Spellbound

LIHUE — Fred Adella took away one major lesson from the Hawaii State Spelling Bee.

Don’t forget to practice the easy words prior to taking part in the competition.

“I studied more on the hard words,” the Waimea Canyon Middle School seventh-grader said after he made it to round seven in the bee Friday night, where he was eliminated on the word “friable,” which he classified as one he shouldn’t have missed.

When you focus on the difficult ones — and there were plenty of those, too — you “tend to forget how to spell the easy ones,” he said.

Adella was ninth out of the 14-student field, which bettered his performance from last year, when he was the first contestant out in his first attempt on the state stage.

Along the way, he nailed potential pitfalls “dross,” “adobe,” “ghoul,” “spangled,” “treachery” and properly defined “soviet,” which is an elected local, district, or national council in the former Soviet Union.

As for friable, which means to crumble easily, he had two spellings in his mind, but went with a y instead of an i.

“If I’d asked for the language of origin, I would have gotten it right,” he said, pointing out that its Latin roots were a dead giveaway because they typically use an i, not a y.

“It went pretty good,” said Adella, who finished second in the district contest. “I tried to be confident but inside I felt nervous because it’s still competition.”

His mother, Sheryl Adella, was proud of her son’s performance. His father is Wilfredo Adella of Eleele.

Audience members were asked to keep quiet after each spelling, so Sheryl said she celebrated each correct spelling silently.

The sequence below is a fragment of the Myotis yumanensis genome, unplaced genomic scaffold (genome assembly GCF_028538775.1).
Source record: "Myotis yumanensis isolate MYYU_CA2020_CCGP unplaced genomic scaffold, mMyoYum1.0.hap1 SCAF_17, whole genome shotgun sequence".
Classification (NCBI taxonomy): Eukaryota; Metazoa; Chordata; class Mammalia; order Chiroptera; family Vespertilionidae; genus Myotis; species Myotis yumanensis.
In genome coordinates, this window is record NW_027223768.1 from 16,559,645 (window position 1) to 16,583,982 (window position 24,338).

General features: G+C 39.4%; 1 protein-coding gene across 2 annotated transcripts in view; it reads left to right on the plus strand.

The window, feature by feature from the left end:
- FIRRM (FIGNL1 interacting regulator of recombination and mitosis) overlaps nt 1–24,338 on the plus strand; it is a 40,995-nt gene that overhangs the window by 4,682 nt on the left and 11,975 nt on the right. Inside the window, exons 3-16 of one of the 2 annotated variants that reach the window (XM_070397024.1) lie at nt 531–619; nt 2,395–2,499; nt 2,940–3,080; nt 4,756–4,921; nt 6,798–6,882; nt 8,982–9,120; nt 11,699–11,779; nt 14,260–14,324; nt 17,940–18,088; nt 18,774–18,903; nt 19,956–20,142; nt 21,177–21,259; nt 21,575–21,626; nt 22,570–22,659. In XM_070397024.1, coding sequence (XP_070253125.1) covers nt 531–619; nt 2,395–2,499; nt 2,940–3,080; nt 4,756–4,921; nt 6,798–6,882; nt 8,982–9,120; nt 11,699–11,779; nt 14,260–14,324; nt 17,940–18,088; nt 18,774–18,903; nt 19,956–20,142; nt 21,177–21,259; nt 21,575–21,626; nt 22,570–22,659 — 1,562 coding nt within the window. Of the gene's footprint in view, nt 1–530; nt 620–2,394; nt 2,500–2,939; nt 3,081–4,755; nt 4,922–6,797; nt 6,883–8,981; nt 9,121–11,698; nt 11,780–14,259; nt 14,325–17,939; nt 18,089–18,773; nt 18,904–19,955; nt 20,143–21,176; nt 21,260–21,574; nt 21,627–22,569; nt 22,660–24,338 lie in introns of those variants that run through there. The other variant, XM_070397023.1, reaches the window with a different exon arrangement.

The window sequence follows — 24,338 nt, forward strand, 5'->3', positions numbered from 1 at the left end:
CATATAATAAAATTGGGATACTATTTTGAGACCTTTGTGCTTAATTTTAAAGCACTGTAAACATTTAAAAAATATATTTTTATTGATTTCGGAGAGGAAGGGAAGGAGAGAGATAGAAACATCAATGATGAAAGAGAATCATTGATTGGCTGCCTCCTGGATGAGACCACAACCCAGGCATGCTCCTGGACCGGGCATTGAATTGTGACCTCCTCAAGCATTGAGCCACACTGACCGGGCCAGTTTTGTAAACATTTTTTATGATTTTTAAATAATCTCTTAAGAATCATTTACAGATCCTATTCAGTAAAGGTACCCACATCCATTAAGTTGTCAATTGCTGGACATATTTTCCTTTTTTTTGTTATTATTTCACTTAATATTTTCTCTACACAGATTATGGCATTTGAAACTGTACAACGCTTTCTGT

“I’m like, ‘Oh thank you, Lord,” she said of her reactions. “We told him, just do his best, and enjoy the moment. Going to the state is a big opportunity already and we’re so proud of him.”

Leila Nelson, Kapaa Middle School eighth-grader, made it to the final four in her bracket of 14.

The word that got her was “hastilude.” It’s a generic term used in the Middle Ages to refer to many kinds of martial games.

She spelled it with an a instead of an i. She applied the same lesson that Adella did. I’s are usually used to join two parts of a word.

“I should have known,” she said.

That said, she knocked out words such as “Chimichanga,” “llama,” “mediate,” “pique,” and “pretzel” along the way.

“I did OK, I’m glad I didn’t win because nationals is way too stressful,” she said, adding that her anxiety was eased by her soccer teammates showing up to support her on Oahu. She was also playing in a tournament there over the weekend.

Spelling, the 14-year-old said, is more pressure packed than taking the field in a big game.

“I guess because it’s all up to you,” the Kauai District spelling champ said. “You don’t have a team to rely on.”

Her parents are Jeff Nelson and Christy Matsumura.

“I’m very proud of my daughter,” Jeff said. “To put in all the work without having to be told, it makes you proud.”

As for her gift for spelling, Leila said she likes to read — fiction and mysteries, mostly. Jeff, who attended the event, said there were a few words that he would have spelled incorrectly, had he been on stage.

“Oh, OK,” he said he thought on a few occasions. “I would have been out before the 10-year-old. It’s very humbling.”

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